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How Will a Diagnosis Affect My Pregnancy?

Deciding to continue a pregnancy, or considering termination of the pregnancy, after diagnosis of a birth defect is an intensely personal decision. Your prenatal care team, and/or a genetic counselor from our Prenatal Diagnosis Program, can help you think through your options.

These are the common conditions detected with testing, and the decisions that may arise, given the specific diagnosis.

Down syndrome

Knowing your baby has this before birth usually will not make a difference in how you manage your pregnancy or give birth, although you might consider having a fetal echocardiogram, a special ultrasound that looks only at the baby's heart, and an ultrasound between 30 and 32 weeks, when certain common intestinal conditions are visible.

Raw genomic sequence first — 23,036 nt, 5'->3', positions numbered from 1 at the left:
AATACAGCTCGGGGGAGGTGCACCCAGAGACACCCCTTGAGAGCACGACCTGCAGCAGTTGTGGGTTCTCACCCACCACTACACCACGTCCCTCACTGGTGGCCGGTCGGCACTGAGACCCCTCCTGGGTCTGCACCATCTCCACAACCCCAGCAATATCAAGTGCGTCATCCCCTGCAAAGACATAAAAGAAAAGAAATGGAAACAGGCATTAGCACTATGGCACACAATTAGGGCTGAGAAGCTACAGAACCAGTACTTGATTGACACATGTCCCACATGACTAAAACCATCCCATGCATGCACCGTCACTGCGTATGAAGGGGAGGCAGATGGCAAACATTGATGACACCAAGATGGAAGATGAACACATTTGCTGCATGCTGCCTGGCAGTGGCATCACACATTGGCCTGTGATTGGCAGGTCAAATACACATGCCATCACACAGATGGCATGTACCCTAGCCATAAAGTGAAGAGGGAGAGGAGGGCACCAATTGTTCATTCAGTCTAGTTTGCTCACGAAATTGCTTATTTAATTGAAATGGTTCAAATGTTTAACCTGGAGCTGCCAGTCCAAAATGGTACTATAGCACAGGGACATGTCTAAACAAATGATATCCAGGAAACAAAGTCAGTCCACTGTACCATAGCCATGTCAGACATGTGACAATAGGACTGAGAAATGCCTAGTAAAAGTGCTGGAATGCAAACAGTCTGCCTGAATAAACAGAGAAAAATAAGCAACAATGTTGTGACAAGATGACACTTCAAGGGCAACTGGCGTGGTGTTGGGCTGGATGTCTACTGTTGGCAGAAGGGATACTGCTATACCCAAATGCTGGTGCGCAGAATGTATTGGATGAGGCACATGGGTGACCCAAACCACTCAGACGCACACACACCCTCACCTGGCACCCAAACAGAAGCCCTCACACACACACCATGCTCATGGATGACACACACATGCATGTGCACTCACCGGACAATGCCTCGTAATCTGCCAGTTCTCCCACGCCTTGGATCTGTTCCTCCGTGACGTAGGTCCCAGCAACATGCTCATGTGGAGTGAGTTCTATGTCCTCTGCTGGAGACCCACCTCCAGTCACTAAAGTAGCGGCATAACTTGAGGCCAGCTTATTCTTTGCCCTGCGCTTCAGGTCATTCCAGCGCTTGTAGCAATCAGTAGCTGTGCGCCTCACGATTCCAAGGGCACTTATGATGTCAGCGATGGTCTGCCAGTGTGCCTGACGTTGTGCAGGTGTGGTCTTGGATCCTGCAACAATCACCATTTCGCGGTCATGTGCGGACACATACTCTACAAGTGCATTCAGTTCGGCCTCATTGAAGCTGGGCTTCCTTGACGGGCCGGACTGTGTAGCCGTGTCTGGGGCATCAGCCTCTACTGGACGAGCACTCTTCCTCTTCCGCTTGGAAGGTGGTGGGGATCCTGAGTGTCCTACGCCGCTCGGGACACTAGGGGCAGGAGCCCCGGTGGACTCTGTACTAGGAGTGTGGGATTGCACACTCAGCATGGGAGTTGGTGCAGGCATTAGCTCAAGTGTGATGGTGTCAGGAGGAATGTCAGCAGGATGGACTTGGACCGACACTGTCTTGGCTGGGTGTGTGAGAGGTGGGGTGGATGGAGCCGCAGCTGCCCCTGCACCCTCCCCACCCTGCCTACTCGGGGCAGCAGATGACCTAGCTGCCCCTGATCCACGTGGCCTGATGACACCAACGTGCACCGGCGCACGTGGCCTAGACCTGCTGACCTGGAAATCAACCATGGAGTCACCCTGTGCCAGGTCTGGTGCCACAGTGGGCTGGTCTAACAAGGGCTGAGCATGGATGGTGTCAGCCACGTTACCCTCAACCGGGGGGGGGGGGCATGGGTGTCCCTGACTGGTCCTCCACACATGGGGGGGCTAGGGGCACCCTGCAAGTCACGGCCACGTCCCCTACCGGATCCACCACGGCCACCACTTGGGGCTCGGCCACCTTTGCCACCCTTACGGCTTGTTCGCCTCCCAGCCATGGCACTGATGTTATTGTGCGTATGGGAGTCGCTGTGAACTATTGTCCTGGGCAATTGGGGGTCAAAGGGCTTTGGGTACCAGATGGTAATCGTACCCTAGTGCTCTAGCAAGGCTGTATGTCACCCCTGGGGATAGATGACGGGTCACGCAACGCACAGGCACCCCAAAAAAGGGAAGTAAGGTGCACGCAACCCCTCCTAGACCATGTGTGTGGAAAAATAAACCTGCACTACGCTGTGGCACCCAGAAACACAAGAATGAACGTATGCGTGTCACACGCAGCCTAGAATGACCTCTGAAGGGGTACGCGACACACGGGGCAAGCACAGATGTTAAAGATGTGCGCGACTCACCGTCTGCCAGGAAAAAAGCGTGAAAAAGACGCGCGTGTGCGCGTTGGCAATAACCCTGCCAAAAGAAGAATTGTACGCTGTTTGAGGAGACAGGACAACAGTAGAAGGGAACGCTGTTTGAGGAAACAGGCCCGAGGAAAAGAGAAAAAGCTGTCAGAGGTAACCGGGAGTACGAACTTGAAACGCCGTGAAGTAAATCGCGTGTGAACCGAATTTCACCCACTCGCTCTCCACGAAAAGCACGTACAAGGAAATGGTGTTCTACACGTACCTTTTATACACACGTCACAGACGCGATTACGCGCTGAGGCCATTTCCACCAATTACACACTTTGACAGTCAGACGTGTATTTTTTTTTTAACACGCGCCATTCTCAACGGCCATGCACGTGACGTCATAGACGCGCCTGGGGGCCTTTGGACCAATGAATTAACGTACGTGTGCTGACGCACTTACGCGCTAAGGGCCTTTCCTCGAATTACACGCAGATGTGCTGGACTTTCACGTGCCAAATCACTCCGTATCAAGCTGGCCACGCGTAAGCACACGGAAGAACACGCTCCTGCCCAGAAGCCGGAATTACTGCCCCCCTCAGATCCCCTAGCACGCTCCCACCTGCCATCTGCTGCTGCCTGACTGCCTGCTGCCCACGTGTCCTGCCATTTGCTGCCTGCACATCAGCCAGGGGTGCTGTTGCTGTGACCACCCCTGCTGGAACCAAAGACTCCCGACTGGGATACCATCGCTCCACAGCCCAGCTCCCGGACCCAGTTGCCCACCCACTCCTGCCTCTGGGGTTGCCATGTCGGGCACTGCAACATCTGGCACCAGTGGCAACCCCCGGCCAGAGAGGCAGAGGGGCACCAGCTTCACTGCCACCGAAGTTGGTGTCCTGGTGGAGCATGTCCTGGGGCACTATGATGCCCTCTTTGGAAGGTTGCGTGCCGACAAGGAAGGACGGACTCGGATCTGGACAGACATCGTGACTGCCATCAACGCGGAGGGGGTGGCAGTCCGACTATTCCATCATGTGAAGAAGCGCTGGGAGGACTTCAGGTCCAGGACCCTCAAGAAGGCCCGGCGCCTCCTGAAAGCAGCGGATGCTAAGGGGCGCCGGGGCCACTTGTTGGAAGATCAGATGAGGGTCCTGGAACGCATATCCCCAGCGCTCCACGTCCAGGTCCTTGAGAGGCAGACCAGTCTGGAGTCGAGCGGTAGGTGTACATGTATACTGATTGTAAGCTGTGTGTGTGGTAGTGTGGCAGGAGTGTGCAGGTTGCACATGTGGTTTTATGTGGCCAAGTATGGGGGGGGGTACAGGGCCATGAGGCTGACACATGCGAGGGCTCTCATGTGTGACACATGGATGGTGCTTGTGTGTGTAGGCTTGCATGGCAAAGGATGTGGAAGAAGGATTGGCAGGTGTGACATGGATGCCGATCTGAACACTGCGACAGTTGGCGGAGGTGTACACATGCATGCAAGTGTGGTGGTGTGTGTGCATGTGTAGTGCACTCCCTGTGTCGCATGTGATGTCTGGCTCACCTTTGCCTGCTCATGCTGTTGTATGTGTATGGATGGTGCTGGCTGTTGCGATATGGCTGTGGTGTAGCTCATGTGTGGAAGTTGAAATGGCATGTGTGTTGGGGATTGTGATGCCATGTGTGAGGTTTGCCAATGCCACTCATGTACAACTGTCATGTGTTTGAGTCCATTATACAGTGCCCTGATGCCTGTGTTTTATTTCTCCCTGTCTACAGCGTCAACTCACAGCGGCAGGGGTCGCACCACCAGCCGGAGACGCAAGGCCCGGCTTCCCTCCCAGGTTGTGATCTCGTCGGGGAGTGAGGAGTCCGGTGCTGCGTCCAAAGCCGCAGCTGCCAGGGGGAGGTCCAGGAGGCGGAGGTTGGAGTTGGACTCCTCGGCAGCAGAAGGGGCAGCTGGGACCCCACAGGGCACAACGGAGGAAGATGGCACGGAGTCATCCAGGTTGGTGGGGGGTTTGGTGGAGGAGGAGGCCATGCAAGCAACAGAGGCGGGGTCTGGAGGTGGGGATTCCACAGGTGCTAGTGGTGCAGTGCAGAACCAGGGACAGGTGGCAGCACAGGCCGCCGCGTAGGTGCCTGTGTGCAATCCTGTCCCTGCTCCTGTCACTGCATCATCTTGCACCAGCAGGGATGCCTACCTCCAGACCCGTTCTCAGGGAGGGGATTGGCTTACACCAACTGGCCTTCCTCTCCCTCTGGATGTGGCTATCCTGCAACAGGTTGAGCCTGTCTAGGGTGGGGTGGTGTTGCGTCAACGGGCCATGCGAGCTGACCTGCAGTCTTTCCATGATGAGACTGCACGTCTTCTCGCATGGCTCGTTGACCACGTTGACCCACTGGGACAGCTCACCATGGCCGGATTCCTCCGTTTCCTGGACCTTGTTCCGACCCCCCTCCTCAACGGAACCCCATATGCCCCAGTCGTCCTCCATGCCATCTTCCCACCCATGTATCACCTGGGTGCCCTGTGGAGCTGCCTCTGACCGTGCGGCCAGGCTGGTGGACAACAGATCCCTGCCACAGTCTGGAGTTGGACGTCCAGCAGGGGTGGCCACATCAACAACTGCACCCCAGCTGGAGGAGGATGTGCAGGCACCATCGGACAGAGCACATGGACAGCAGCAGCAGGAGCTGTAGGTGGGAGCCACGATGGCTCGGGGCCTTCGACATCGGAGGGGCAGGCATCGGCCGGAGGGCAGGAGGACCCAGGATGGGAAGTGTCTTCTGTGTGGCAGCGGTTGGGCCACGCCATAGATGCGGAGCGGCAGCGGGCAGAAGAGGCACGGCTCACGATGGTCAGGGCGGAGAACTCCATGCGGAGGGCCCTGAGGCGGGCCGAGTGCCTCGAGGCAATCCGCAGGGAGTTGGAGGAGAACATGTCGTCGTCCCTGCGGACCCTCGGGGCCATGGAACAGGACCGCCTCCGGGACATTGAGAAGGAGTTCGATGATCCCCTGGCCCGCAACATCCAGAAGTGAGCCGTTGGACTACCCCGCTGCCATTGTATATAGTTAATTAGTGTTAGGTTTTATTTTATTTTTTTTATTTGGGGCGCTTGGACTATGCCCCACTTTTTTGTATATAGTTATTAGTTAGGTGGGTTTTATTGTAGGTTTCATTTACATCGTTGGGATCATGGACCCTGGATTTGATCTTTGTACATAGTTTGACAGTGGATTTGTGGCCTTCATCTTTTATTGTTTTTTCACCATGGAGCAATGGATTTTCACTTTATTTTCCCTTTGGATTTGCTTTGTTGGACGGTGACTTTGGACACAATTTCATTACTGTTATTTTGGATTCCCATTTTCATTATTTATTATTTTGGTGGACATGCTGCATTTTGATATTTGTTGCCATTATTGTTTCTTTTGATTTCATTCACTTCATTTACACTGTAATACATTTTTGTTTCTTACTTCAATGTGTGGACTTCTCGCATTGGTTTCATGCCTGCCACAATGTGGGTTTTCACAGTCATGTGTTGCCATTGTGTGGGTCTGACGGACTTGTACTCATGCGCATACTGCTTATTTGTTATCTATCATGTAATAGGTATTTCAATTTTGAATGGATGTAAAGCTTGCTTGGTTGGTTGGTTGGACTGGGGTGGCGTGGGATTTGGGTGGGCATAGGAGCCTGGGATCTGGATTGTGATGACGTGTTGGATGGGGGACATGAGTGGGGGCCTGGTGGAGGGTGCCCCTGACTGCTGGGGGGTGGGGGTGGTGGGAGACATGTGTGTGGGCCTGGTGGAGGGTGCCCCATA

Trisomy 18

Knowing your baby has this before birth could make a difference in whether you decide to deliver vaginally or by Cesarean section. Also, parents and caregivers can plan how much intervention will be provided to the baby once it is born.

Spina bifida

Knowing your baby has this before birth could make a difference in whether you decide to deliver vaginally or by Cesarean section. Fetal surgery may be available to repair the opening in the spine before the baby is born, although it is still unclear how much this improves the baby's outcome. Early diagnosis of a neural tube defect would allow you to investigate this option.

Cystic fibrosis

A diagnosis of CF will not affect how your pregnancy or your delivery are managed. However, there may be some benefit in knowing ahead of time that your baby will have special needs. Some couples choose to wait for cystic fibrosis testing until their baby is born. A newborn cystic fibrosis blood test is now required by the state of New Hampshire.

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